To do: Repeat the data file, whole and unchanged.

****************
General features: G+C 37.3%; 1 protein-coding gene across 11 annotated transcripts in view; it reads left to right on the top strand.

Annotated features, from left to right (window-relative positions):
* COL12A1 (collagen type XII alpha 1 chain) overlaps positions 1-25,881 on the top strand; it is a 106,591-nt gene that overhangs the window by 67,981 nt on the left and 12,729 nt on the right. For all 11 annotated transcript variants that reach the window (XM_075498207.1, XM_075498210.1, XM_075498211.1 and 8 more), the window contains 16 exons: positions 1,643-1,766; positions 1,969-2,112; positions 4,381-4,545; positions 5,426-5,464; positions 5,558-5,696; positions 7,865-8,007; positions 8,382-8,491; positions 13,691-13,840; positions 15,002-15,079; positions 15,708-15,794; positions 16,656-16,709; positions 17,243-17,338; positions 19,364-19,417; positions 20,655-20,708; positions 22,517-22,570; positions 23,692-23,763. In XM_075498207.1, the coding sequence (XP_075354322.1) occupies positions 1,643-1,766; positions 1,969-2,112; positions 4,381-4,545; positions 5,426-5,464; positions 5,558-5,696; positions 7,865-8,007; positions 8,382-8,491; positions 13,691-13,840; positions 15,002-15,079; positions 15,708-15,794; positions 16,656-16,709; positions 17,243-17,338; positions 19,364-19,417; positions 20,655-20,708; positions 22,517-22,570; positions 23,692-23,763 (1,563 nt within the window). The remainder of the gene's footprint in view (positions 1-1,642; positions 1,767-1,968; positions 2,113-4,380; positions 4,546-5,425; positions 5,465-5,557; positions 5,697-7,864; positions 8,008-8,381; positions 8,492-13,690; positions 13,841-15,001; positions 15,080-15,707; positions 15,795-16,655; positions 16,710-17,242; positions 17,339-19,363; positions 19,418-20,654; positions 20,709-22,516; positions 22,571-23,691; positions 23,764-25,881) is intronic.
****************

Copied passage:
General features: G+C 37.3%; 1 protein-coding gene across 11 annotated transcripts in view; it reads left to right on the top strand.

Annotated features, from left to right (window-relative positions):
* COL12A1 (collagen type XII alpha 1 chain) overlaps positions 1-25,881 on the top strand; it is a 106,591-nt gene that overhangs the window by 67,981 nt on the left and 12,729 nt on the right. For all 11 annotated transcript variants that reach the window (XM_075498207.1, XM_075498210.1, XM_075498211.1 and 8 more), the window contains 16 exons: positions 1,643-1,766; positions 1,969-2,112; positions 4,381-4,545; positions 5,426-5,464; positions 5,558-5,696; positions 7,865-8,007; positions 8,382-8,491; positions 13,691-13,840; positions 15,002-15,079; positions 15,708-15,794; positions 16,656-16,709; positions 17,243-17,338; positions 19,364-19,417; positions 20,655-20,708; positions 22,517-22,570; positions 23,692-23,763. In XM_075498207.1, the coding sequence (XP_075354322.1) occupies positions 1,643-1,766; positions 1,969-2,112; positions 4,381-4,545; positions 5,426-5,464; positions 5,558-5,696; positions 7,865-8,007; positions 8,382-8,491; positions 13,691-13,840; positions 15,002-15,079; positions 15,708-15,794; positions 16,656-16,709; positions 17,243-17,338; positions 19,364-19,417; positions 20,655-20,708; positions 22,517-22,570; positions 23,692-23,763 (1,563 nt within the window). The remainder of the gene's footprint in view (positions 1-1,642; positions 1,767-1,968; positions 2,113-4,380; positions 4,546-5,425; positions 5,465-5,557; positions 5,697-7,864; positions 8,008-8,381; positions 8,492-13,690; positions 13,841-15,001; positions 15,080-15,707; positions 15,795-16,655; positions 16,710-17,242; positions 17,339-19,363; positions 19,418-20,654; positions 20,709-22,516; positions 22,571-23,691; positions 23,764-25,881) is intronic.